Issue Date: October 20, 2008
Meltable, Moldable Nitrate Explosive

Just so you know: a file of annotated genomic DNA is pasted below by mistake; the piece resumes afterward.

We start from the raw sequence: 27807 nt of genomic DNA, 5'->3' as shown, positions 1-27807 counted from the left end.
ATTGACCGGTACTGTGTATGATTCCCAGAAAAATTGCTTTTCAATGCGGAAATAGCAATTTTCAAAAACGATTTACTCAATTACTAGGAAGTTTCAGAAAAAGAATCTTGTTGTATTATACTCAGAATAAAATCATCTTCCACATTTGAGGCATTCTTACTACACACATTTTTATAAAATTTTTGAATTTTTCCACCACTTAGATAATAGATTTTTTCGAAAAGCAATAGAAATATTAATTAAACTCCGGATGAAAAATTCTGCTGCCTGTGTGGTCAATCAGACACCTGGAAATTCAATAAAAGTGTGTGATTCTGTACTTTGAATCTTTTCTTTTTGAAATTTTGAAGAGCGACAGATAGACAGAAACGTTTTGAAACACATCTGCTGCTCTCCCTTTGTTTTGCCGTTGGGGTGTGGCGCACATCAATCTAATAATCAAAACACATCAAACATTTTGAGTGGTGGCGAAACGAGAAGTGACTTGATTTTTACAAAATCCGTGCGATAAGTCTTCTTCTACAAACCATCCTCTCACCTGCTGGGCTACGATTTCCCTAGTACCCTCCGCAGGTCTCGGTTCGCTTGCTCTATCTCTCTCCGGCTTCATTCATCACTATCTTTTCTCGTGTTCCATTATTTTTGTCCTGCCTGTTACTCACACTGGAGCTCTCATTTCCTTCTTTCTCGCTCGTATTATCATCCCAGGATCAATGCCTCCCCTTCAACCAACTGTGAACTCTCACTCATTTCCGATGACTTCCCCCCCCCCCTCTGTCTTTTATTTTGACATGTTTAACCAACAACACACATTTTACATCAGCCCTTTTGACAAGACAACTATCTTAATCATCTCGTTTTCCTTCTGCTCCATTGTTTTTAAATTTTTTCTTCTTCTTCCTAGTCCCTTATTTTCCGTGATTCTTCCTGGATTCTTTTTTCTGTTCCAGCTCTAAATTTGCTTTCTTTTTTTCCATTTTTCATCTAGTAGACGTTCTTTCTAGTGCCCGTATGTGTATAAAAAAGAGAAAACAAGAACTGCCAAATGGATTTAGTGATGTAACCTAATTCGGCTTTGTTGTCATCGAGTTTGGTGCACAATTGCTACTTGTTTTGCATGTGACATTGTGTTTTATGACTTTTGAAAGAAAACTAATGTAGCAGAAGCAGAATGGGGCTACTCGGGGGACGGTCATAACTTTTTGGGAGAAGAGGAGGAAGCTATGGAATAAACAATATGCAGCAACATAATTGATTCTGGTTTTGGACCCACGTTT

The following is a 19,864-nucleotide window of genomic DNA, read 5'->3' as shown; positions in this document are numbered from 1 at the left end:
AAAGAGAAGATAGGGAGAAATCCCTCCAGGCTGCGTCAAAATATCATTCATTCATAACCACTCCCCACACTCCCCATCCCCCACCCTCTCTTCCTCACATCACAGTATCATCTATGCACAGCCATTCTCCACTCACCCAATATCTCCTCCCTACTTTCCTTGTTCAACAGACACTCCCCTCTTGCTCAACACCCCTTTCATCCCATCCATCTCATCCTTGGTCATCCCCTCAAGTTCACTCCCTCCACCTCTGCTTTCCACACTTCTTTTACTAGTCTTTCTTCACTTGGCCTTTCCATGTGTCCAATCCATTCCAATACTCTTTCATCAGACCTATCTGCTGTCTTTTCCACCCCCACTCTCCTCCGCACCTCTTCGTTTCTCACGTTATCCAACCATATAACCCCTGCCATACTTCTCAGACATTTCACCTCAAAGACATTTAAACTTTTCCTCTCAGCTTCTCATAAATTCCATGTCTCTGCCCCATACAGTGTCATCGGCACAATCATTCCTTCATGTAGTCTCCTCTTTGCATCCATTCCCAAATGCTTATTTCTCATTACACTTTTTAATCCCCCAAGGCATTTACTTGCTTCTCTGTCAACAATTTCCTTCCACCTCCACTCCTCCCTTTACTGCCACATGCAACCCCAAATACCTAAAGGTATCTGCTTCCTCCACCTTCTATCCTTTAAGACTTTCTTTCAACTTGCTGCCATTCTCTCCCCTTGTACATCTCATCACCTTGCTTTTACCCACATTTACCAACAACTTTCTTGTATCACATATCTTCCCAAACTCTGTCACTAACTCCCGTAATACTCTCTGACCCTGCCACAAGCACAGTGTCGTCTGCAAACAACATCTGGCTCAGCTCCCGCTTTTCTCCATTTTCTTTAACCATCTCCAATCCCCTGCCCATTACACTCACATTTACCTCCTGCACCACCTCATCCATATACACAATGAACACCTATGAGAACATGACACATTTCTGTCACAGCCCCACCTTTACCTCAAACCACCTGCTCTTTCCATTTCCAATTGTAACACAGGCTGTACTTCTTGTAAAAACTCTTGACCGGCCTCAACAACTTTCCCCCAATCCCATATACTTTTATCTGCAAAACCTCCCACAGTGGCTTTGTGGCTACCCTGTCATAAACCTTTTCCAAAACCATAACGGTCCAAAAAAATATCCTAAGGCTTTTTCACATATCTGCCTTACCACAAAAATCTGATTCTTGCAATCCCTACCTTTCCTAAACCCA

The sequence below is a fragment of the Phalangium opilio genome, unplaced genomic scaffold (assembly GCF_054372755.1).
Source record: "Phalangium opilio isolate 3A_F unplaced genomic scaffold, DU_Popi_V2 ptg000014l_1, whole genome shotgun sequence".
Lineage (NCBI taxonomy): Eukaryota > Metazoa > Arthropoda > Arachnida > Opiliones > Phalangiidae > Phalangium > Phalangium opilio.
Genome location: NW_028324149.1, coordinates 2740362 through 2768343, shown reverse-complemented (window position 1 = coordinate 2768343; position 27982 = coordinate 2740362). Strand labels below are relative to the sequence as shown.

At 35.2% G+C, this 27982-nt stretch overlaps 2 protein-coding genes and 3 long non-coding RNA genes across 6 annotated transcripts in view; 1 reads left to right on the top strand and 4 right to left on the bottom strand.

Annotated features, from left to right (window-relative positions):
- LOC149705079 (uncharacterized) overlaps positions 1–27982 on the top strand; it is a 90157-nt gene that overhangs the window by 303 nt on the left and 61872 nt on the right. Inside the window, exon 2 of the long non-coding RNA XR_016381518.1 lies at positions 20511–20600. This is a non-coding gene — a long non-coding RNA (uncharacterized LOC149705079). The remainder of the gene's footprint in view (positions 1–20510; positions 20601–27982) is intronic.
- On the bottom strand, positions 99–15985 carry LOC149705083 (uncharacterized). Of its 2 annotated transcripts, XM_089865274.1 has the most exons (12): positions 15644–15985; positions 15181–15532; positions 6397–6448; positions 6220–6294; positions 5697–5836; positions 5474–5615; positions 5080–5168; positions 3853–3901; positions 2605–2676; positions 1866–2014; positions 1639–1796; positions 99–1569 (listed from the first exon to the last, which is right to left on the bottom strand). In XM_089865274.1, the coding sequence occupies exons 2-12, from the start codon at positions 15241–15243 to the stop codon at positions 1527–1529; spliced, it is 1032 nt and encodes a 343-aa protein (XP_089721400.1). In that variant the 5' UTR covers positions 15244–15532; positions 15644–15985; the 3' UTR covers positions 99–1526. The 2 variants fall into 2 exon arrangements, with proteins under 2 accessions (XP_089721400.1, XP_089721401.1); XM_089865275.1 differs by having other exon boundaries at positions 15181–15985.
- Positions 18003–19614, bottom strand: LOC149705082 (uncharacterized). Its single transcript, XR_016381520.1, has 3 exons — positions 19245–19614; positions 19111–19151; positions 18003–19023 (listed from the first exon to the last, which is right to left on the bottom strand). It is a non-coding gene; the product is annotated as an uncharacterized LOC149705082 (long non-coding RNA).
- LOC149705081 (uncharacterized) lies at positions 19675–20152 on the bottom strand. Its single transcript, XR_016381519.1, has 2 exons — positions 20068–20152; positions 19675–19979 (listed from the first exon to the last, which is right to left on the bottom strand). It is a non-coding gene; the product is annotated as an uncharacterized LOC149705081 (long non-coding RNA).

Chemists have synthesized a novel nitrate ester explosive that has the rare and desirable property of being a solid with a melting point low enough so that it can be poured into molds for casting into different shapes (Angew. Chem. Int. Ed. 2008, 47, 8306). David E. Chavez and colleagues at Los Alamos National Laboratory report that the compound, which sports four nitrate ester groups (ONO2) and two nitro groups (NO2), melts at 85 ºC, well before its decomposition point of 141 ºC. The nitrate ester family of explosives got started with the discovery of nitroglycerin in 1846. However, almost all of the compounds are liquids at ambient temperatures. Nitrocellulose is one example of a solid nitrate ester, as is pentaerythritol tetranitrate (PETN). But PETN has a high melting point, requiring that it be pressed into desired shapes. The new tetranitrate ester shares PETN's sensitivity to friction and sparks, and it has explosive capabilities like those of the compound HMX, a cyclic tetranitro compound that is one of the highest performing explosives.
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